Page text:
A Companion to the History of the Book - download pdf or read online

ISBN-10: 140519278X

ISBN-13: 9781405192781

From the early Sumerian clay pill via to the emergence of the digital textual content, this "Companion" presents a continuing and coherent account of the historical past of the publication. uses illustrative examples and case reports of recognized texts Written via a gaggle of specialist participants Covers topical debates, equivalent to the character of censorship and the way forward for the publication

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83 This resulted in various attempts to make the legislation more malleable through the permissibility of certain defences which could work to strongly undermine the initial charge laid. 84 In addition, the intended targets of the legislation, lewd women, were rarely indicted for the offence. Rather, it was far more common for women of a good character to be charged with new-born child murder, as they were more likely to have solid reputations to maintain. Thus the avoidance of opprobrium to maintain decency was (as we will see) a strong contributory factor in episodes of infanticide, and the authorities became uncertain about the extent to which this kind of behaviour should be punished.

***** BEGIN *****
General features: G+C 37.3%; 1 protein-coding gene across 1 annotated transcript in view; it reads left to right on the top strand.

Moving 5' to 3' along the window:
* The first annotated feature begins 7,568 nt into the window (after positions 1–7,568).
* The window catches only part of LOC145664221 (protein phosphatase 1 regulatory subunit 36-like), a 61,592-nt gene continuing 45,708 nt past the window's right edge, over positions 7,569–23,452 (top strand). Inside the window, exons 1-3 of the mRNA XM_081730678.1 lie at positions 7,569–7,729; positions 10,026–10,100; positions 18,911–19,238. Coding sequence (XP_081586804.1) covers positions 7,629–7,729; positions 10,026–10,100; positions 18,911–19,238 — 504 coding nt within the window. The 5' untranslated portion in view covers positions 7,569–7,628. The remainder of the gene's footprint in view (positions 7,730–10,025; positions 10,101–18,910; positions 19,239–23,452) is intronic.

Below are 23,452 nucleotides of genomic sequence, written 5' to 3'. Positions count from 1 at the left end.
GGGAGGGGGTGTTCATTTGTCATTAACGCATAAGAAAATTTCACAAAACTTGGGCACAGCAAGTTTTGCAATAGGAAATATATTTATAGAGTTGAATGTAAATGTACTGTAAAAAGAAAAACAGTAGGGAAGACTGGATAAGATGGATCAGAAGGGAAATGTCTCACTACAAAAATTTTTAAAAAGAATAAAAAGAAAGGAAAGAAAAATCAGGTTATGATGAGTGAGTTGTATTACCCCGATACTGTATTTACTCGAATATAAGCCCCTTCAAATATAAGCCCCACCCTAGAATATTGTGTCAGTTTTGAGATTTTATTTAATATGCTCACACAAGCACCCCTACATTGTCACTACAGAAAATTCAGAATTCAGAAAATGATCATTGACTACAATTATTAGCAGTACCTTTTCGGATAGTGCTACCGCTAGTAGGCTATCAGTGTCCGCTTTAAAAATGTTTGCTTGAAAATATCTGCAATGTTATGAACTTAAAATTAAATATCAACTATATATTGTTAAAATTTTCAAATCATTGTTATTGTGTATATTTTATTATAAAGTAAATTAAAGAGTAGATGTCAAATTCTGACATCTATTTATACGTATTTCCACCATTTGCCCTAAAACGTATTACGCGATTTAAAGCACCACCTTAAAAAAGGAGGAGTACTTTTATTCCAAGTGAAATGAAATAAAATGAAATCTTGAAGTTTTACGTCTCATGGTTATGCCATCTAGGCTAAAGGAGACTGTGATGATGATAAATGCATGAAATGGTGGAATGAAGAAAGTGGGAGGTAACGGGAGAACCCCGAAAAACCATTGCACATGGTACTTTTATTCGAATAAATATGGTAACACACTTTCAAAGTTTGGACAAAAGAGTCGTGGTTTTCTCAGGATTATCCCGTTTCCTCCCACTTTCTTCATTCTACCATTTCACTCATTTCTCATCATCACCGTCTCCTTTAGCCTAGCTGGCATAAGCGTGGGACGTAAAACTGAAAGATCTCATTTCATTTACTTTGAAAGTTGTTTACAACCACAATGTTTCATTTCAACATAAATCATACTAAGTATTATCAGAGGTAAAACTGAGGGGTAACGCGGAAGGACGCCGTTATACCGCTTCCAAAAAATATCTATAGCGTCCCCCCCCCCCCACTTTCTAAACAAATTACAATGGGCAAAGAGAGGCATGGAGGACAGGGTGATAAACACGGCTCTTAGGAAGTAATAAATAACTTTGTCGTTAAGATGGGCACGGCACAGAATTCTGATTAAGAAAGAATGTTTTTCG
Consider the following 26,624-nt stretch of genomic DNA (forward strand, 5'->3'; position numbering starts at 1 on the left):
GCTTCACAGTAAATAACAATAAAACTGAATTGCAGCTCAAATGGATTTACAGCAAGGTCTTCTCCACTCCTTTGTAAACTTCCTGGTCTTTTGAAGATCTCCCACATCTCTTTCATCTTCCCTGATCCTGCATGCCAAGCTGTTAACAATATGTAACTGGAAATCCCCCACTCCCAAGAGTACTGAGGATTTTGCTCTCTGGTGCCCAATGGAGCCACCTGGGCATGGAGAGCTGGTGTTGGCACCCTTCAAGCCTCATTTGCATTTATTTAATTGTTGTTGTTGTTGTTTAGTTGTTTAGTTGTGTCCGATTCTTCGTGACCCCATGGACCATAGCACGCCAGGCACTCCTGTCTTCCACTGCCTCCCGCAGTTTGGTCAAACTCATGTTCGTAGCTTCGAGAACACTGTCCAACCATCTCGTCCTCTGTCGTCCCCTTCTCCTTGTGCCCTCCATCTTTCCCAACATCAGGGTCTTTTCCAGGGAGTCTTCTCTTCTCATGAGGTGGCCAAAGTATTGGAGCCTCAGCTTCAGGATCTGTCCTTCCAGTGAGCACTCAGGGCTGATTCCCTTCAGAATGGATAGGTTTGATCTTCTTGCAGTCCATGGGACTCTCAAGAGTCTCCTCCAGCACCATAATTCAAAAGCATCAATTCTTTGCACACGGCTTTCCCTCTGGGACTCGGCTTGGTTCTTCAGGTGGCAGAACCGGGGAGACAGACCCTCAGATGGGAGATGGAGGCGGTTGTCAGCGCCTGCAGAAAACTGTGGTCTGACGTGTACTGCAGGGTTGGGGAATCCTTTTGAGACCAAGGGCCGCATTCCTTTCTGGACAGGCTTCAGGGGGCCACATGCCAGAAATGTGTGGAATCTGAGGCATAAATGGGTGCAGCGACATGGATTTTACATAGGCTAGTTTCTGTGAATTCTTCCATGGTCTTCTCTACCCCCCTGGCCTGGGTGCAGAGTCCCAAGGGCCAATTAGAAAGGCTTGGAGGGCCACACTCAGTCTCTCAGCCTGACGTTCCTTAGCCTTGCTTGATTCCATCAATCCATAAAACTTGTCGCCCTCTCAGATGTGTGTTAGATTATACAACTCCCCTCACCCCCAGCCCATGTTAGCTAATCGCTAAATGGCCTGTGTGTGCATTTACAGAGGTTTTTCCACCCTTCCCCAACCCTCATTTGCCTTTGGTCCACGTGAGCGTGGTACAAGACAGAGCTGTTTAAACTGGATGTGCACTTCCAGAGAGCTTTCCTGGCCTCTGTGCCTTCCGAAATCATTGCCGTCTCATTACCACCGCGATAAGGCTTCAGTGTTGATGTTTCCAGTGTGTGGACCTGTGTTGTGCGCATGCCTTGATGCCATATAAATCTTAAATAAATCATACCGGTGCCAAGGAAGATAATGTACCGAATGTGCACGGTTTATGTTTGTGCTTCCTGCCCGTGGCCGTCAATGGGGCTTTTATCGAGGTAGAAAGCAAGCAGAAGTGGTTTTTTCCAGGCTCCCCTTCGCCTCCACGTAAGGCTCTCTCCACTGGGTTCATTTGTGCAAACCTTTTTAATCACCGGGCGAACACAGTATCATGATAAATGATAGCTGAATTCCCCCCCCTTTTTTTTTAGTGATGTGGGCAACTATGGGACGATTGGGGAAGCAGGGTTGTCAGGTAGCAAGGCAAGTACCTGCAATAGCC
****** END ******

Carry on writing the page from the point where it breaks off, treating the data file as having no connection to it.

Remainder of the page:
Women also predominate amongst those indicted as the principal suspects in episodes of infanticide across both Europe and North America at this time. ’24 Most of the women accused of new-born child murder were, quite reasonably, suspected to have been the mothers of their victims. Their dominance of the indictment data is not only due to the nature and context of the offence itself, but is also linked to the constitution of the statutory provision under which they stood accused. Mothers, especially those carrying illegitimate offspring, had arguably more means, motive and opportunity than other women for committing this crime.

67 One final explanation for increases in the illegitimacy rate during the early modern period relates to the records of the births themselves. Certainly, it is hard to discern the accuracy of birth registration in the sixteenth, seventeenth and eighteenth centuries. 69 Such definitional inconsistencies were especially prevalent after Lord Hardwicke’s Clandestine Marriage Act came into force in England in 1754. This legislation outlawed previously ‘accepted’ versions of marriage which had been conducted outwith an officially sanctioned church ceremony.

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A Companion to the History of the Book


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